Original Research

Student perceptions of multilingualism and the culture of communication in journalism studies in higher education

Sisanda B. Nkoala
Reading & Writing | Vol 11, No 1 | a258 | DOI: https://doi.org/10.4102/rw.v11i1.258 | © 2020 Sisanda B. Nkoala | This work is licensed under CC Attribution 4.0
Submitted: 31 July 2019 | Published: 28 May 2020

About the author(s)

Sisanda B. Nkoala, Media Department: Journalism Programme, Faculty of Informatics and Design, Cape Peninsula University of Technology, Cape Town, South Africa


Background: The year 2020 will mark five years since the watershed #FeesMustFall protests in South Africa. This was a student-led series of protests, at campuses across the country, calling for higher education to be made accessible through free decolonised education for black people. In light of this, the time has come to ascertain how students perceive the developments in the sector following this demand, which, among other things, included a call for tertiary education to reflect the country’s multilingual context.

Objective: This study explored how journalism students, at a university of technology in South Africa, perceive the multilingual teaching and learning strategies, and their influence on the culture of communication in this discipline.

Method: The study employed a mixed methods sequential design, beginning with an online survey, followed by focus group discussions. A semantic thematic analysis was undertaken using a ‘top-down’ approach based on themes identified through James Carey’s theoretical framework of communication as culture.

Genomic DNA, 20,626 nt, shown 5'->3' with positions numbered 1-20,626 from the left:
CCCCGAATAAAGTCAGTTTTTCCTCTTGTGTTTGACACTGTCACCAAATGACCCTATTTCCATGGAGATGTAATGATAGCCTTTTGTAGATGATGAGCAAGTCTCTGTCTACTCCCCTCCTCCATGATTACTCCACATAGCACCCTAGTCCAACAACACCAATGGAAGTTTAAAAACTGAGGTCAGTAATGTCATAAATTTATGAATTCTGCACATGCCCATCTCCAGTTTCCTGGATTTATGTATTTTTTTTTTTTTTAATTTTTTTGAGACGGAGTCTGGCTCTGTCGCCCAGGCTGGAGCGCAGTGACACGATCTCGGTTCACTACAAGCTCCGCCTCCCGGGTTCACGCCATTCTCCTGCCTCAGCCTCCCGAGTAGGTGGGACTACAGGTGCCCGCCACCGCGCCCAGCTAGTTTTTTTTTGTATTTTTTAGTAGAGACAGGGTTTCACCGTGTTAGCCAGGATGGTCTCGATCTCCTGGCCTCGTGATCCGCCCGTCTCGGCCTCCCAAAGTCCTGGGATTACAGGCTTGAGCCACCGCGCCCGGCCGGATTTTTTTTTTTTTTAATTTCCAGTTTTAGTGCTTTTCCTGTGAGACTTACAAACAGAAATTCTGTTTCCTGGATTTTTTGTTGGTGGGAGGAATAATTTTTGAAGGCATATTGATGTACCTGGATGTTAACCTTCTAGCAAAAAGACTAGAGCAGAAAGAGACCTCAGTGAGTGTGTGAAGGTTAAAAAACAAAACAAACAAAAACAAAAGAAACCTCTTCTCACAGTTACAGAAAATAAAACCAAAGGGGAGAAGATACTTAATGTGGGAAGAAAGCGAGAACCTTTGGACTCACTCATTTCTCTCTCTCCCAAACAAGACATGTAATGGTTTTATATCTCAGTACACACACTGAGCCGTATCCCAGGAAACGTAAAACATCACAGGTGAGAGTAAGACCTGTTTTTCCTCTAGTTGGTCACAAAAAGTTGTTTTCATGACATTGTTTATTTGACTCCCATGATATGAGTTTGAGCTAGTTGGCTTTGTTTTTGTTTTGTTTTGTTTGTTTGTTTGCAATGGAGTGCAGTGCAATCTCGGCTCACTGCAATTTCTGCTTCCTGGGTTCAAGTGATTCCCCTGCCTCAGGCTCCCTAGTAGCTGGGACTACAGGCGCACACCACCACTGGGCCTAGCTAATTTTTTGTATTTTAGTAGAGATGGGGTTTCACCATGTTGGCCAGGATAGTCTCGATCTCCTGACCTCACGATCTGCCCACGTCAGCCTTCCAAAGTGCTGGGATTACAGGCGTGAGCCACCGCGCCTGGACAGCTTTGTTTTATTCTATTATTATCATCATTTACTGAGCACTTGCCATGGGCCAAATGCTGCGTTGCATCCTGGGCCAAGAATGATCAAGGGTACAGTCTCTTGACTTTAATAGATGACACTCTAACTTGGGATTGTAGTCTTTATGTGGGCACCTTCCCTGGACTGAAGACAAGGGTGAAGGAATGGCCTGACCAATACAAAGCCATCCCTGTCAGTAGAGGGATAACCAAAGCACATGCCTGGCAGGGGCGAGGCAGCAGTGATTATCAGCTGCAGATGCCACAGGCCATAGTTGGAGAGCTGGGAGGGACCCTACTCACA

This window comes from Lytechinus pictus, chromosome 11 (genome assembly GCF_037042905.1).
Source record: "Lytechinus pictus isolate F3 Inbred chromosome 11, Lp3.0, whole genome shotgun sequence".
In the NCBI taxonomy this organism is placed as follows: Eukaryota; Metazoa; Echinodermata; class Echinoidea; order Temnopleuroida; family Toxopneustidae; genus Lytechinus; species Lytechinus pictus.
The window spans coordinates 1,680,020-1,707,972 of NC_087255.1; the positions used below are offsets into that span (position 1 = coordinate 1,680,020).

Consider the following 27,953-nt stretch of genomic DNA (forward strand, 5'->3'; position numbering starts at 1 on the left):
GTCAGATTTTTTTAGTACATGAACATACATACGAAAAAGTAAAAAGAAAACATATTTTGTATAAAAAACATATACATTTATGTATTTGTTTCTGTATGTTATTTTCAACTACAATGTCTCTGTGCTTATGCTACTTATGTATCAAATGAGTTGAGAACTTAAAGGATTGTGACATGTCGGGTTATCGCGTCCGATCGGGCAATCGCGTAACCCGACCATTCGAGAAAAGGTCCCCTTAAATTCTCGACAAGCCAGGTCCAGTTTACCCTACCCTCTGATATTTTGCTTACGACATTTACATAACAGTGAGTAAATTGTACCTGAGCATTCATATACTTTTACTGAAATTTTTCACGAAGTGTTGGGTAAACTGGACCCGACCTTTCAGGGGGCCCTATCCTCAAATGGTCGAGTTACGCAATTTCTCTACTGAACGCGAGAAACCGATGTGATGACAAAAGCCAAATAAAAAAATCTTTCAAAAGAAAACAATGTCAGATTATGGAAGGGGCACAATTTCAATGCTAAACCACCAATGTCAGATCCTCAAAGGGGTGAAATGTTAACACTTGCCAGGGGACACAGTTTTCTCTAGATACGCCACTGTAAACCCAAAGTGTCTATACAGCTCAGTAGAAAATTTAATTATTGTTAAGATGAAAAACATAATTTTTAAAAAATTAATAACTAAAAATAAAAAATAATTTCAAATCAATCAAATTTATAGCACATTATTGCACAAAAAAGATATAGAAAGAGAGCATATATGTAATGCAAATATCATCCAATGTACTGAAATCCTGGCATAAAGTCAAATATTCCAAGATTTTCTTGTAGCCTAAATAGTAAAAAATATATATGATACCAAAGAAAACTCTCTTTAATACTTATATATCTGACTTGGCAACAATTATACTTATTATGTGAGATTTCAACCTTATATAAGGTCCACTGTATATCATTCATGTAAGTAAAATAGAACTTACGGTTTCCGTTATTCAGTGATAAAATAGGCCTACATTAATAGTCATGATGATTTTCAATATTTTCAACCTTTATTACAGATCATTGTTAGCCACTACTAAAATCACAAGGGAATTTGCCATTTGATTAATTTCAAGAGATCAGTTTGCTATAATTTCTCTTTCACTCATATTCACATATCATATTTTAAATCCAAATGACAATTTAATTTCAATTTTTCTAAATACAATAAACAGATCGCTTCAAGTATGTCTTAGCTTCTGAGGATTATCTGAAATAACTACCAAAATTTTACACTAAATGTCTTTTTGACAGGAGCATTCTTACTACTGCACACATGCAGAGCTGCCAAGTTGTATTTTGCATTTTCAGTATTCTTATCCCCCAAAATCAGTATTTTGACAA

Results: The findings are that even though students have been exposed to various multilingual teaching and learning strategies, they perceive the way language is used in this discipline as perpetuating a culture of communication that is still predominantly monolingual. They see the multilingual interventions as being inadequate in addressing the challenges created by this particular culture of communication. They expressed mixed views on the influence of multilingualism on their academic performance.

Conclusion: The culture of communication used in this discipline continues to make students feel out of place in lectures and higher education as a whole and perpetuates certain student-lecturer power dynamics. For journalism students in particular, this has further implications in how they perceive their professional prospects as aspiring communications practitioners.


Multilingualism; journalism education; higher education; culture of communication theory; #FeesMustFall.


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